Formula for disaster

Do donations of artificial milk help or hurt Haiti's babies?

Topics: Haiti, Paul Shirley, Valentines Day, Broadsheet, Bolivia,

Formula for disasterA injured child receives medical treatment after an earthquake in Port-au-Prince January 13, 2010. The 7.0 magnitude quake rocked Haiti, killing possibly thousands of people as it toppled the presidential palace and hillside shanties alike and leaving the poor Caribbean nation appealing for international help. REUTERS/Eduardo Munoz (HAITI tags: - Tags: DISASTER ENVIRONMENT IMAGES OF THE DAY)(Credit: Reuters)

In the wake of Tuesday’s catastrophic earthquake, Twitter has been inundated with calls for donations of baby formula to send to Haiti. One frequently re-tweeted message relayed an urgent, all-caps plea from a friend on-the-ground: “WE R DESPERATE 4 BABY FORMULA, NIPPLES/BOTTLES … .” Meanwhile, a much smaller rival campaign has been underway: “Please don’t send powdered formula to Haiti!” tweeted a doula in Long Beach, Calif. Later, a breast-feeding activist from Ontario, Canada wrote: “PLEASE! don’t send formula to Haiti! The women&children shouldn’t be victimised twice! Breastfeeding during emergencies is VITAL to health.”

Well, which is it? It’s hard enough to navigate the contentious breast-feeding debate in the developed world, let alone as it applies in the poorest country in the Western hemisphere — and during a heartrending crisis, no less. So, I spent the better part of a day on the phone and immersed in reports from UNICEF and the World Health Organization to get the lowdown on baby formula as aid.

The main issue with dry baby formula is fairly intuitive: It has to be mixed with water, which raises the risk of contamination. Access to water is always a concern following major disasters; and it was an issue in Haiti even before the country’s basic infrastructure was flattened. Even given a water source, very few Haitians will have “the place to boil the water to make it safe,” says Marie St. Cyr, an activist and former director of the Haitian Coalition on AIDS, and few will have the resources to sterilize bottles and safely prepare and store the formula.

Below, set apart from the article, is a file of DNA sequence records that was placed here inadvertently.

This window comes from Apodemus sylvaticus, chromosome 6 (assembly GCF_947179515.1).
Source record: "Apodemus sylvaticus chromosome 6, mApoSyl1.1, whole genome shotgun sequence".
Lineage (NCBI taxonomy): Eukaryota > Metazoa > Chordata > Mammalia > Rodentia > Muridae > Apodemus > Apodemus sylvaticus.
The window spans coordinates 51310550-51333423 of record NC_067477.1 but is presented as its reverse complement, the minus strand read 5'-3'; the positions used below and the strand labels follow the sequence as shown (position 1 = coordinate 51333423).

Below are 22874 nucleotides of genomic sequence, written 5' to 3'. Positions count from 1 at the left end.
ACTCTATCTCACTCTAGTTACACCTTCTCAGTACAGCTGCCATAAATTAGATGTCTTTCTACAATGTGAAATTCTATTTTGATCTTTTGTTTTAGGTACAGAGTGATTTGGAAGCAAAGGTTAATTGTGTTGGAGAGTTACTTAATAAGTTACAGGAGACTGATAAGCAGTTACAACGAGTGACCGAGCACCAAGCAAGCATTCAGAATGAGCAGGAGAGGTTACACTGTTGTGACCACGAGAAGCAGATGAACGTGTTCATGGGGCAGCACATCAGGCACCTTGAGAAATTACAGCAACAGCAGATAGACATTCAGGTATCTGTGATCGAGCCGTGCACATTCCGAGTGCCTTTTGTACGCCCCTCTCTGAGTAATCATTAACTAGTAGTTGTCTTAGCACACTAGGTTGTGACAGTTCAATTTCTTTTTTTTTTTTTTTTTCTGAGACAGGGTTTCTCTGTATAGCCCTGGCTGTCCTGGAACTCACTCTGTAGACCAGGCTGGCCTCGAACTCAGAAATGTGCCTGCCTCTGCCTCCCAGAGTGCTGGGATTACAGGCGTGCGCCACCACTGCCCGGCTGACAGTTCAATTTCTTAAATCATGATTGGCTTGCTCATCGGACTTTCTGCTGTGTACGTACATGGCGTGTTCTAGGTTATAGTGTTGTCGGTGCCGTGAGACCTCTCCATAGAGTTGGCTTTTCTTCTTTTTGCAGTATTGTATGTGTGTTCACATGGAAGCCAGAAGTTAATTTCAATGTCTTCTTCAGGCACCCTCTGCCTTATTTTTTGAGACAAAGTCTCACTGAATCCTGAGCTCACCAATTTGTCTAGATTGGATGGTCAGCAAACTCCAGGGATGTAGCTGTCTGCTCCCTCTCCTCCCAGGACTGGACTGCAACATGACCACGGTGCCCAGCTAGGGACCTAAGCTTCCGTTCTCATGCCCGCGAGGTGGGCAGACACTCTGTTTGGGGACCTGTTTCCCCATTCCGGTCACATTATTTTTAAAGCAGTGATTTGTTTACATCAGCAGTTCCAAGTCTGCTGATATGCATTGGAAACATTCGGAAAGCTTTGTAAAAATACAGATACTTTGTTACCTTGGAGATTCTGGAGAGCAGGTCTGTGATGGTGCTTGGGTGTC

Formula-feeding in such stark conditions can bring about infection, diarrhea, dehydration, malnutrition and death, according to UNICEF. In fact, following the earthquake this fall in Indonesia, the organization had to issue a call to halt donations of formula. Three years earlier, after another earthquake in the region, UNICEF found that infants younger than six-months who were fed donated formula were twice as likely to have diarrhea than those who did not receive formula; the rate among babies between six and 23 months of age was “five times the pre-earthquake rate.”



Breast-feeding is not only clean and safe, but formula simply can’t compare to human milk’s nutritious benefits and its ability to fight off illness. A common refrain is that women are too weak or stressed during a major crisis to produce milk, but according to the American Academy of Pediatrics, that’s bunk. All but the most extremely malnourished mothers are generally still able to lactate; and most women are fully capable of breast-feeding under stress, so long as they have the “appropriate support and guidance.” Plus, a baby’s suckling actually releases hormones in the mother that relieve her stress level. From this point of view, it seems to make more sense to provide food and clean water to the mother and encourage her to breast-feed, instead of diverting precious resources to artificial milk.

That isn’t to say there aren’t cases where formula is needed, though. Some mothers are incapable of producing milk, even with the guidance of a trained rescue worker, and some babies are without mothers or wet nurses. In such cases, both the AAP and the Centers for Disease Control and Prevention recommend using ready-to-feed formula, which doesn’t need to be mixed with water. As for the small amounts of formula that are needed, Meredith Connelly, a spokesperson for the Red Cross, said it is much “faster for organizations to collect funds and distribute what is needed to the people on the ground,” and that way they can “give what is really needed.” This is generally true as far as effective aid goes, but it also makes it easier for rescue workers to vet the source of the formula and avoid contaminated or inadequate brands. On a similar note, Lori Ham of Help for Haiti’s Children said that what they need — or “R DESPERATE 4,” as that tweet put it — is money.

Got that? Money, money, money.

Tracy Clark-Flory

Tracy Clark-Flory is a staff writer at Salon. Follow @tracyclarkflory on Twitter and Facebook.

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